Interest mounts in making Jefferson a charter county: 51 run for 15 freeholder positions
Jefferson County Elections personnel Karen Cartmel and Betty Johnson (in front) draw ballot position lots on Friday afternoon as candidates (from left) John Wood, Ravey Kierann, Raven and Paul Richmond observe the process. -- Photo by Charlie Bermant/Peninsula Daily News
By Charlie Bermant
Peninsula Daily News
Print This | Email This
Most Popular this week
Judge finds Sequim woman not guilty of trespassing in bench trial on Olympic National Park shutdown ticket -- corrected
Five people from each county commissioner district will be elected during the general election to create the charter if voters also approve the process with a separate vote at the same time.
Each voter will be allowed to select five individuals. The preferences of voters who choose more than five will not be counted, Jefferson County Auditor Donna Eldridge said.
The top five vote-getters in each district will take office as freeholders.
District 1, which includes the city of Port Townsend and the adjacent area, has the most candidates of any of the other district: 20
Fifteen filed for the seats in District 2, which covers Cape George, Kala Point, Nordland, Chimacum, Port Hadlock, Irondale and Four Corners.
Sixteen filed in District 3, which covers southeast Jefferson County and then extends west to the Pacific coast and the communities of Quileute, Kalaloch and Queets.
If voters approve, the freeholders will be charged with developing by June 20, 2015, a county charter, which then will be weighed by voters.
Home-rule charters are permitted by the state constitution as a way for counties to provide forms of government that might differ from the commission form prescribed by state law.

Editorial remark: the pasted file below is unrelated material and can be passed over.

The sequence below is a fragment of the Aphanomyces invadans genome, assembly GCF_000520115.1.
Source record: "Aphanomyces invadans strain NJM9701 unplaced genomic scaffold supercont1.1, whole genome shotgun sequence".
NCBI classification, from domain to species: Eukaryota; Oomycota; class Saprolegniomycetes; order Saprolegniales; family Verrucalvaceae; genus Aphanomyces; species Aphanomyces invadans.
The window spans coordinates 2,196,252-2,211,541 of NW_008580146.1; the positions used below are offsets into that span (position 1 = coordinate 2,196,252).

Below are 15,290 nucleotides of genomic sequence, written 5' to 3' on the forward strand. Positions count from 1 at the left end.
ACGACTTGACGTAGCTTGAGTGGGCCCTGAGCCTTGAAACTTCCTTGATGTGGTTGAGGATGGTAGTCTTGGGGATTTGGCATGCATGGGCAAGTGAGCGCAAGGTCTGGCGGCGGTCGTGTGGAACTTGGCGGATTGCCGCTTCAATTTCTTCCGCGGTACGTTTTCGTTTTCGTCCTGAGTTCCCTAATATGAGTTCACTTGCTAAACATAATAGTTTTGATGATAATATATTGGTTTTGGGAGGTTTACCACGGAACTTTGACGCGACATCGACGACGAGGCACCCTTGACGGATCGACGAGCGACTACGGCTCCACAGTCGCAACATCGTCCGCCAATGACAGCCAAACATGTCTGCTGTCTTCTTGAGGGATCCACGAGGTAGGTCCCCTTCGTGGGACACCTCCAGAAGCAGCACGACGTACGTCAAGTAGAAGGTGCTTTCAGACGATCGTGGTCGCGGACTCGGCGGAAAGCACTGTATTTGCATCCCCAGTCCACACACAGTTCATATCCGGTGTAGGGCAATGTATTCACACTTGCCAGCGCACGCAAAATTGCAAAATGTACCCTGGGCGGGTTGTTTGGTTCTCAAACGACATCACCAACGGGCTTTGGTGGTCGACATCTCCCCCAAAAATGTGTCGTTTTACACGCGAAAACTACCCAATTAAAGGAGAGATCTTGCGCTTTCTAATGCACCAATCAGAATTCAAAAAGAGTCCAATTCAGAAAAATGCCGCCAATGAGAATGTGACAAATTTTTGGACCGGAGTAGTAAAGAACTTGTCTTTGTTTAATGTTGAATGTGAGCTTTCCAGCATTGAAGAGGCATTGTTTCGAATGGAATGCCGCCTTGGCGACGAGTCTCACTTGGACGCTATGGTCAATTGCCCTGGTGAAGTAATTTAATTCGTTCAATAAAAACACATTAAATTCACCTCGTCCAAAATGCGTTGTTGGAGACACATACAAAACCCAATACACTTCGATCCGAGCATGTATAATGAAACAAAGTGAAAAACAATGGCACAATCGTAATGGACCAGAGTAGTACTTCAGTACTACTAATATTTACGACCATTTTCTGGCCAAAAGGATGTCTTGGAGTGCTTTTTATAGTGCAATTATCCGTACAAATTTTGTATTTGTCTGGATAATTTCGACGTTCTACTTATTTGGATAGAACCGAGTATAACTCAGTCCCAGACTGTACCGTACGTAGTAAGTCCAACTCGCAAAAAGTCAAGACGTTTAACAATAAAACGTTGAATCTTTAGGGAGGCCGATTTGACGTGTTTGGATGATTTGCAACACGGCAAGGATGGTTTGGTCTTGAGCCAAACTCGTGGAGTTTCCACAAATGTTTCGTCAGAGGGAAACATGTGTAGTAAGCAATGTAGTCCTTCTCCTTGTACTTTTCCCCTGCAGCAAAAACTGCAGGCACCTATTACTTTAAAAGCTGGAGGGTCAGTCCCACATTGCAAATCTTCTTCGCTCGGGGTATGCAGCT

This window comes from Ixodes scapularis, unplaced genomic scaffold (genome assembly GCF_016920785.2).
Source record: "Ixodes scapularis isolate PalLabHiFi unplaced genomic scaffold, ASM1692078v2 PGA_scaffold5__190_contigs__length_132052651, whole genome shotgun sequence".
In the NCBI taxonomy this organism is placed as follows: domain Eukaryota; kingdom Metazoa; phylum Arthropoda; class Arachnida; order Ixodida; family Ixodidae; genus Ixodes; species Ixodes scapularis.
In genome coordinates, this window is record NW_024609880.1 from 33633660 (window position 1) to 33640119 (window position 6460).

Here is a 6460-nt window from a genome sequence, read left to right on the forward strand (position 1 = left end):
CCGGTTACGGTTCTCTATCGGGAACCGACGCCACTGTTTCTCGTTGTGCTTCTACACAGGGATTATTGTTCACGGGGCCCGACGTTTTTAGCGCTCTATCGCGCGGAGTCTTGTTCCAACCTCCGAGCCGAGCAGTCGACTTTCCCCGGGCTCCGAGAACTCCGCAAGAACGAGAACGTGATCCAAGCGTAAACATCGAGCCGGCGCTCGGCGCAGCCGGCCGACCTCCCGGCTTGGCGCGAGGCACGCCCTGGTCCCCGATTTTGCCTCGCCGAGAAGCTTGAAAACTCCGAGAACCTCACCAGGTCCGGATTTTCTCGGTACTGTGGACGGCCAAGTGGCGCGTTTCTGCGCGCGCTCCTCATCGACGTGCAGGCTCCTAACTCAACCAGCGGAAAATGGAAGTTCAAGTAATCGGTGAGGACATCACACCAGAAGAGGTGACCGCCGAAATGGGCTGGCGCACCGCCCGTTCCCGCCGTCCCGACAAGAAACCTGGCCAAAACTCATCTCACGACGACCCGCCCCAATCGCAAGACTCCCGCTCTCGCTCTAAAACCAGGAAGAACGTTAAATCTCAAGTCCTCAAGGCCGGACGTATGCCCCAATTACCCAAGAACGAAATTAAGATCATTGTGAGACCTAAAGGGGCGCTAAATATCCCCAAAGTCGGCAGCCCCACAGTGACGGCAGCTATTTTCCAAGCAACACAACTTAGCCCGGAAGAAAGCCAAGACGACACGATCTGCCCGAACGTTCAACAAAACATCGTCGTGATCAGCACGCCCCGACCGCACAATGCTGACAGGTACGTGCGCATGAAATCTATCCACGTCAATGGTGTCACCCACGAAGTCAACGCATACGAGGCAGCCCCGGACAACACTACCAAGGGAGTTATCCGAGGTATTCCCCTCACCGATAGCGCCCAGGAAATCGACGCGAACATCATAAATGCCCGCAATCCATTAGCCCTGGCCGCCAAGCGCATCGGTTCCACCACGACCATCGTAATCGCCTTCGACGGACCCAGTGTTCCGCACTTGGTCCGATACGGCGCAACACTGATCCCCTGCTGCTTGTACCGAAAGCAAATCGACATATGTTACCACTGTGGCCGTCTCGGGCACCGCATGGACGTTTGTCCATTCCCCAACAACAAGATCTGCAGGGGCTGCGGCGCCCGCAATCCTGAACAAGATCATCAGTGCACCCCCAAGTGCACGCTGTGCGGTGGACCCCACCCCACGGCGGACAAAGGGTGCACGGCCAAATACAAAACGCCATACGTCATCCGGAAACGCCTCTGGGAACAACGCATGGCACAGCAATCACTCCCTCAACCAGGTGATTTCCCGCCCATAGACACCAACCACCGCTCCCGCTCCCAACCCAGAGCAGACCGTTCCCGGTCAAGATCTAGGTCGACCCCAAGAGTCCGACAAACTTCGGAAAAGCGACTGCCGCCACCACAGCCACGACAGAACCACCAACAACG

Jefferson County now has three elected commissioners.
Home-rule charters, such as that in Clallam County, also can provide the powers of initiative and referendum to the voters of their counties.
The candidates who have filed in the three districts are:
District 1: County Assessor Jack Westerman, former County Commissioner Richard Wojt, former Port Townsend City Council member George Randels, 2012 county commissioner candidate Tim Thomas, 2010 District Court candidate John Wood, former City Councilman Bob Sokol, David Wayne Johnson, Michael Legarsky, Peg Furey, Douglas Milholland, Jim Rough, Richard Coker, David Goldman, Dennis Schultz, Gary Embrecht, Julia Cochrane, Joan Best, O'Neill Louchard, Bernie Arthur and Raven.
District 2: 2010 county prosecutor candidate Paul Richmond, Dick Shipman, Ravey Kierann, Robert W. Jackson, David Harrah, James Fritz, Michael Reagan, John Jamison, John Geiser, Gene Farr, Jim Pearson, Henry Werch, Mark Clark, Chris Hanson and David Cunningham.
District 3: Jim Boyer and Diane Johnson, both of whom unsuccessfully ran for county commissioner in 2010; Jefferson County Public Utility District Commissioner Wayne King; former Republican Chairman Ron Gregory; Davis Steelquist; David Dixon; Jim Davis; Norm Norton; Larry Hovde; Ed Jaramillo; Brinnon Parks Commissioner Nicole Black; Dan Toepper; Bob Pontius; Craig Durgan, who unsuccessfully ran for the state Legislature in 2010 and 2012; Sunday Pace; and Bill Eldridge.
Five people filed to fill board positions for a proposed Port Ludlow park district, while 10 filed for the proposed Kala Point park district board.
The five-member boards would have taxing authority and could apply for grants to support recreation programs if voters approve the creation of the park district.
In Port Ludlow, those filing were Mike Brainerd, Lani Bartlett, Arthur Moyer, Peggy Manspeaker and Gregory, who also is seeking a freeholder seat.
All are unopposed, which means they will take office by acclamation if voters approve the creation of the park district.
In Kala Point, all five positions are contested.
The candidates are:
Position 1, David Gooding and Kristy Cummins; Position 2, Rick Peirson and Don Marioni; Position 3, Harold Glantz and Pat Miles; Position 4, Jay Burcham and Jerry Bamburg; and Position 5, David Miller and Jay Garthwaite.
The Kala Point and Port Ludlow elections follow the same two-step process as the proposed switch to a county charter system.
If voters approve the district, then the elected commissioners will be seated.
At a forum last Monday, candidates were told they could file for only one position, but the Auditor's Office determined Friday that the restriction did not apply.
Gregory, who had filed for a parks commissioner seat Wednesday, filed for a freeholder position Friday afternoon.
Supporters of the proposed districts have said they want to be independent from a proposed joint city-county metropolitan parks district, which could go before voters in 2014.
Jefferson County Editor Charlie Bermant can be reached at 360-385-2335 or email@example.com.
Last modified: August 17. 2013 11:51PM